The most innovative companies have an R&D organization that operates as part of a circular value chain. By closing the loop among sales, manufacturing and operations, these companies stimulate the evolution of products through market feedback, among other things. Now, leaders are not only gaining insights from the market but also developing cultures that enable anticipatory senses—and, hence, their companies are becoming more digitally durable.

In its most recent annual report, Amazon reminded its shareholders of its three “dreamy” businesses: Amazon Marketplace, Amazon Prime and Amazon Web Services. These offerings have a number of traits— customers love them, they are capable of growing and show a “potential to endure for decades.” 

Winning offerings must also be agile and proactive. Aricent’s experience in R&D and product development for some of the world’s most pioneering companies reveals a culture that anticipates disruption in an era that is inherently digital and shaped by the Internet of Things. Such a culture demonstrates: 

An R&D framework to achieve sustainable value from the IoT

Aricent’s Technology Vision highlights four R&D pillars that these and other innovative companies are using to the product development process to launch innovative products and services. These are the practices that will enable technology leaders to achieve digital durability.  

Four R&D trends that enable digital durability

Intel, GE, Tesla and Google are among the many companies that embody a digitally durable culture. Aricent’s “2016 Technology Vision” highlights four R&D trends that innovators are pursuing to shape their R&D agenda and create sustainable value.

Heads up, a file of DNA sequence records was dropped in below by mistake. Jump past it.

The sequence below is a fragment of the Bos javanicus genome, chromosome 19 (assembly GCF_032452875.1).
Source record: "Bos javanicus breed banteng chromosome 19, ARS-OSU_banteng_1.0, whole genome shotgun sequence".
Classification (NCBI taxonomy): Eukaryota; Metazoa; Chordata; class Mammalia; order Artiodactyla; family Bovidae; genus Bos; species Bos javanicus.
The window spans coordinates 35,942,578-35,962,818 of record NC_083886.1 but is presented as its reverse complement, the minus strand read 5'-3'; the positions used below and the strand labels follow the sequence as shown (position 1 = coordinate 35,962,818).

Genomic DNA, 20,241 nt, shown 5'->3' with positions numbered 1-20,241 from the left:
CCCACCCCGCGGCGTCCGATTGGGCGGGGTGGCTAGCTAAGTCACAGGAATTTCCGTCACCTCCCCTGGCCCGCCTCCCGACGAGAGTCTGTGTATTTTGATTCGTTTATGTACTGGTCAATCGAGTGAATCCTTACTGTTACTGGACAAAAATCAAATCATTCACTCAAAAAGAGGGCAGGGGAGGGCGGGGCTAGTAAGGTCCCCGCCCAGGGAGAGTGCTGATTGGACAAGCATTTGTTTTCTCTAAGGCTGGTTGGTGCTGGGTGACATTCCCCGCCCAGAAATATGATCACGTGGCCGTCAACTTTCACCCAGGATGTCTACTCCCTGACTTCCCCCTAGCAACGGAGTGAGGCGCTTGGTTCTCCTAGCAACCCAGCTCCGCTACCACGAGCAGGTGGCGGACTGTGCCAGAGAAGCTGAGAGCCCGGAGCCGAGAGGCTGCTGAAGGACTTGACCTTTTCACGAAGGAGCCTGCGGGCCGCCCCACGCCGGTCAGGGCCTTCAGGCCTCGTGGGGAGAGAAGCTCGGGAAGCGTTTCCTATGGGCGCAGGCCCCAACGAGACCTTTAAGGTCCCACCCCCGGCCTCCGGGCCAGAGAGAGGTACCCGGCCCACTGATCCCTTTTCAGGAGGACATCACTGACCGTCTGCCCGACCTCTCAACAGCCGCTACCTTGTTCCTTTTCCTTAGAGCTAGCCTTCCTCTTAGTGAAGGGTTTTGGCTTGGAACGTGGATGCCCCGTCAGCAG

1. Drive smart outcomes with smart services: smart outcomes are about delivering exceptional customer experiences that create affinity and set the course for business growth. Two essentials for delighting the customer are pervasive platform thinking and human-centered design. 
  2. Design for billions of things: building the infrastructure for hyper-scaled IoT means that suppliers and vendors must take full advantage of software definition and open hardware, which accelerate time to market, upgrade services quickly and seamlessly, and focus on software-defined security. 
  3. Navigate unconventional connectivity: there is no dominant architecture for IoT. Survival of the fittest is how the market will select the standards and protocols that will orchestrate IoT devices and applications. It’s imperative to participate in fast moving technology developments, from high-altitude drones and narrow-band, low-latency spectrum options to the choice of custom chips. 
  4. Innovate beyond silicon: the exponential growth of smaller, faster and cheaper chips is showing signs of diminishing marginal rates of return. Companies can continue to accelerate the pace of innovation by tapping complementary technologies, such as specialized chips and sensors. 

Aricent believes these trends will enable companies to exceed customer expectations and to architect dynamic infrastructures, networks and components that will lead to digital durability.